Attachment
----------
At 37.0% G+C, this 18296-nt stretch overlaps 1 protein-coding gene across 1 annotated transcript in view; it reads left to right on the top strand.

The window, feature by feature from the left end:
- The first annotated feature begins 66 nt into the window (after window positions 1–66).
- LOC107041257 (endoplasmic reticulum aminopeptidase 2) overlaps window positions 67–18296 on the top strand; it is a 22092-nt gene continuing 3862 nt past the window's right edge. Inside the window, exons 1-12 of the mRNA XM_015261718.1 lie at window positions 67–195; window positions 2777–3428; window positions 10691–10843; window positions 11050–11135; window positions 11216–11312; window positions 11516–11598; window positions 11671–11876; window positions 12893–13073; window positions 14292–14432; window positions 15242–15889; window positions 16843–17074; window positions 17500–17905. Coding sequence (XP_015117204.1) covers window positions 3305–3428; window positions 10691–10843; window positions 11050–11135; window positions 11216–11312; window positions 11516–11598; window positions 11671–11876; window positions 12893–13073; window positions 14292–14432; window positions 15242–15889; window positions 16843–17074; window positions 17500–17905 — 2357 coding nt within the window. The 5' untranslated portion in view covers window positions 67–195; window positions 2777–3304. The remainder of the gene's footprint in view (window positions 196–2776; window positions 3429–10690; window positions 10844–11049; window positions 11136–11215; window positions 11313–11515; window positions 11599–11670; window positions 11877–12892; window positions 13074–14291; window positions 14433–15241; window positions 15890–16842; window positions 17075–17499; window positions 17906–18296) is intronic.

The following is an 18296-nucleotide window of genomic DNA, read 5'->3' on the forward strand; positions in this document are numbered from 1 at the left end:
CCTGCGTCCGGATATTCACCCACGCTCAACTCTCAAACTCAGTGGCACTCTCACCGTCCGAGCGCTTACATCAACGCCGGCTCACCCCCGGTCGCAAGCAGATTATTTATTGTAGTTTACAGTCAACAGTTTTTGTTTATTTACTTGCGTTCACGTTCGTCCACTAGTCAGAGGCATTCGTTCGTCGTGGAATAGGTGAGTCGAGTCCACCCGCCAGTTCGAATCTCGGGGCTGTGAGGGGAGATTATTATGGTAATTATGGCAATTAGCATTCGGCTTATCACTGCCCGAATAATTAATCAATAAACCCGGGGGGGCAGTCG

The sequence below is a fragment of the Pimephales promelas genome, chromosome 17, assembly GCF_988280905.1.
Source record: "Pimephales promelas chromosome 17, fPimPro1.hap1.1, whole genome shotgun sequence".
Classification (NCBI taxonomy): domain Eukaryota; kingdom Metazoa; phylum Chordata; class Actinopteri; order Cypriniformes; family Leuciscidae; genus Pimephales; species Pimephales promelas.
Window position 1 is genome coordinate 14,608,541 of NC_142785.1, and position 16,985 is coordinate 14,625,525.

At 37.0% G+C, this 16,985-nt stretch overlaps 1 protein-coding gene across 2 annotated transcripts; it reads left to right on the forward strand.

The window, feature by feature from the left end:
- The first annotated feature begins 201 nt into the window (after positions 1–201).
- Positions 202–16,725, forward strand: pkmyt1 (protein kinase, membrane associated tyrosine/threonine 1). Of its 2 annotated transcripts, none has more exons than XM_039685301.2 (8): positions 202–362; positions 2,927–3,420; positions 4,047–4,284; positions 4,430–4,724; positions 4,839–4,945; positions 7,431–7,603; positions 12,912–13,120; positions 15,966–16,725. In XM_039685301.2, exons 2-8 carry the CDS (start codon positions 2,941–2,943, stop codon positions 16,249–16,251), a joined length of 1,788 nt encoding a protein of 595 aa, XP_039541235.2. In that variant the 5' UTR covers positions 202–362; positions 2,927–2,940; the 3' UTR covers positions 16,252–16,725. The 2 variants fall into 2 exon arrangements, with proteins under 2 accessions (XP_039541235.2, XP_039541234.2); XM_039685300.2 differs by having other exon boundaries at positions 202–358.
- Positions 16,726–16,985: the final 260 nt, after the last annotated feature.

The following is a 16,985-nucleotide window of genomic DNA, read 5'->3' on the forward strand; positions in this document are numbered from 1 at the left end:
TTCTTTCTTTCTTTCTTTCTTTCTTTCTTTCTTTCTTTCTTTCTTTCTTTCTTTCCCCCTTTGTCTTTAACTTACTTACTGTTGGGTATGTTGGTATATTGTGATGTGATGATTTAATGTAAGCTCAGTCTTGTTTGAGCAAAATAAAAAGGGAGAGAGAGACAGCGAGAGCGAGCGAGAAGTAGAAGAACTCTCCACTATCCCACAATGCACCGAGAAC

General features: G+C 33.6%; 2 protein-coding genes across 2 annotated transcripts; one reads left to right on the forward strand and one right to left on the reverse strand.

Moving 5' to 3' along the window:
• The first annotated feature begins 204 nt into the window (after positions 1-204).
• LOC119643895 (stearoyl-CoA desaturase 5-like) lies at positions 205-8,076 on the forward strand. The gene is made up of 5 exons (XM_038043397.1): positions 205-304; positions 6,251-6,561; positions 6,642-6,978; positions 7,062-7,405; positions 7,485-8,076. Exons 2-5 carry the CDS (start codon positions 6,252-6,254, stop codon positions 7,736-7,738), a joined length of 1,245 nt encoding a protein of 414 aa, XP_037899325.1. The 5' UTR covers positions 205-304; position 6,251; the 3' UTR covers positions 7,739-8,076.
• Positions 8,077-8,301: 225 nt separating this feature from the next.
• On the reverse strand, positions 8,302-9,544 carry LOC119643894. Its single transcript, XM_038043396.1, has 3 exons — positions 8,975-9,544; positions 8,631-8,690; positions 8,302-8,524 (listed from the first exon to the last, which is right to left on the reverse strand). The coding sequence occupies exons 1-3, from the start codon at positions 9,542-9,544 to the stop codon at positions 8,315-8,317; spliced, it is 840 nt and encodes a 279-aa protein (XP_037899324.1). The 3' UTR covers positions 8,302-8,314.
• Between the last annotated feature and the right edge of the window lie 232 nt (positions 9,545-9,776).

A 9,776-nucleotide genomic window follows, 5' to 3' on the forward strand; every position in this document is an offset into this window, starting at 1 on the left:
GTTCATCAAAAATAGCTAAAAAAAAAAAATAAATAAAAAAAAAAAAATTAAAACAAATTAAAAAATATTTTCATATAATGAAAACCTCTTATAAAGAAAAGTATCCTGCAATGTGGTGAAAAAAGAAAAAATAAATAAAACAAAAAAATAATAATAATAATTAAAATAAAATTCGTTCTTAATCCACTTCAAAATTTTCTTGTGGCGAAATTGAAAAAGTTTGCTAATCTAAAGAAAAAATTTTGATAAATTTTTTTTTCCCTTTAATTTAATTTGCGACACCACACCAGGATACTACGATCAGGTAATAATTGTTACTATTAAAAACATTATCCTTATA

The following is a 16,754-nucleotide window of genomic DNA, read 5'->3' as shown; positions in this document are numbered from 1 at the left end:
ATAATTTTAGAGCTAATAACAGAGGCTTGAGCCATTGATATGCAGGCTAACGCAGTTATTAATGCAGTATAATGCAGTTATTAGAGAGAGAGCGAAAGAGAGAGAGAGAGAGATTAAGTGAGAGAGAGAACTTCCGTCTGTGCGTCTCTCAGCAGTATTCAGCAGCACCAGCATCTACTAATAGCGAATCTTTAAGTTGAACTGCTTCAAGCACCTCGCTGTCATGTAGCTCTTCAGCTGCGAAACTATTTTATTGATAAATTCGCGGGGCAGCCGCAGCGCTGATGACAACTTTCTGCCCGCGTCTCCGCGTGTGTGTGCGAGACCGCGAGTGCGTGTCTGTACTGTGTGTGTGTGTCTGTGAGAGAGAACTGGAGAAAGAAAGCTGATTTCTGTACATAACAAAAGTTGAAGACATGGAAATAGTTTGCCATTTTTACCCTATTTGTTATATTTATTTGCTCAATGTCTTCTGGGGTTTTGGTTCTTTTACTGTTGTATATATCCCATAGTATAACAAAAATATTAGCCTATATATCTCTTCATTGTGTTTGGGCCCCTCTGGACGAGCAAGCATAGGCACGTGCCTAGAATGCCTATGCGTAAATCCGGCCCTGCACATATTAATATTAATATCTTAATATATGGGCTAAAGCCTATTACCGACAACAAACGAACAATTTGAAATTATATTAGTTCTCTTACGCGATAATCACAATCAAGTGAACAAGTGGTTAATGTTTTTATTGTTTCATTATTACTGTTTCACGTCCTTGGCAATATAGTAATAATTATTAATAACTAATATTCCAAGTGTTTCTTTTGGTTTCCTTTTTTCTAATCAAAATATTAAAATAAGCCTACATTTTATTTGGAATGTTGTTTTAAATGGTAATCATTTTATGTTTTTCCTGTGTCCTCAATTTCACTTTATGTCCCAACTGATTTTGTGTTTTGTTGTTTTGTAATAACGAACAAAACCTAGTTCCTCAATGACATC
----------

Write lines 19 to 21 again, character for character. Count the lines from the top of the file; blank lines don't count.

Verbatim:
Moving 5' to 3' along the window:
• The first annotated feature begins 204 nt into the window (after positions 1-204).
• LOC119643895 (stearoyl-CoA desaturase 5-like) lies at positions 205-8,076 on the forward strand. The gene is made up of 5 exons (XM_038043397.1): positions 205-304; positions 6,251-6,561; positions 6,642-6,978; positions 7,062-7,405; positions 7,485-8,076. Exons 2-5 carry the CDS (start codon positions 6,252-6,254, stop codon positions 7,736-7,738), a joined length of 1,245 nt encoding a protein of 414 aa, XP_037899325.1. The 5' UTR covers positions 205-304; position 6,251; the 3' UTR covers positions 7,739-8,076.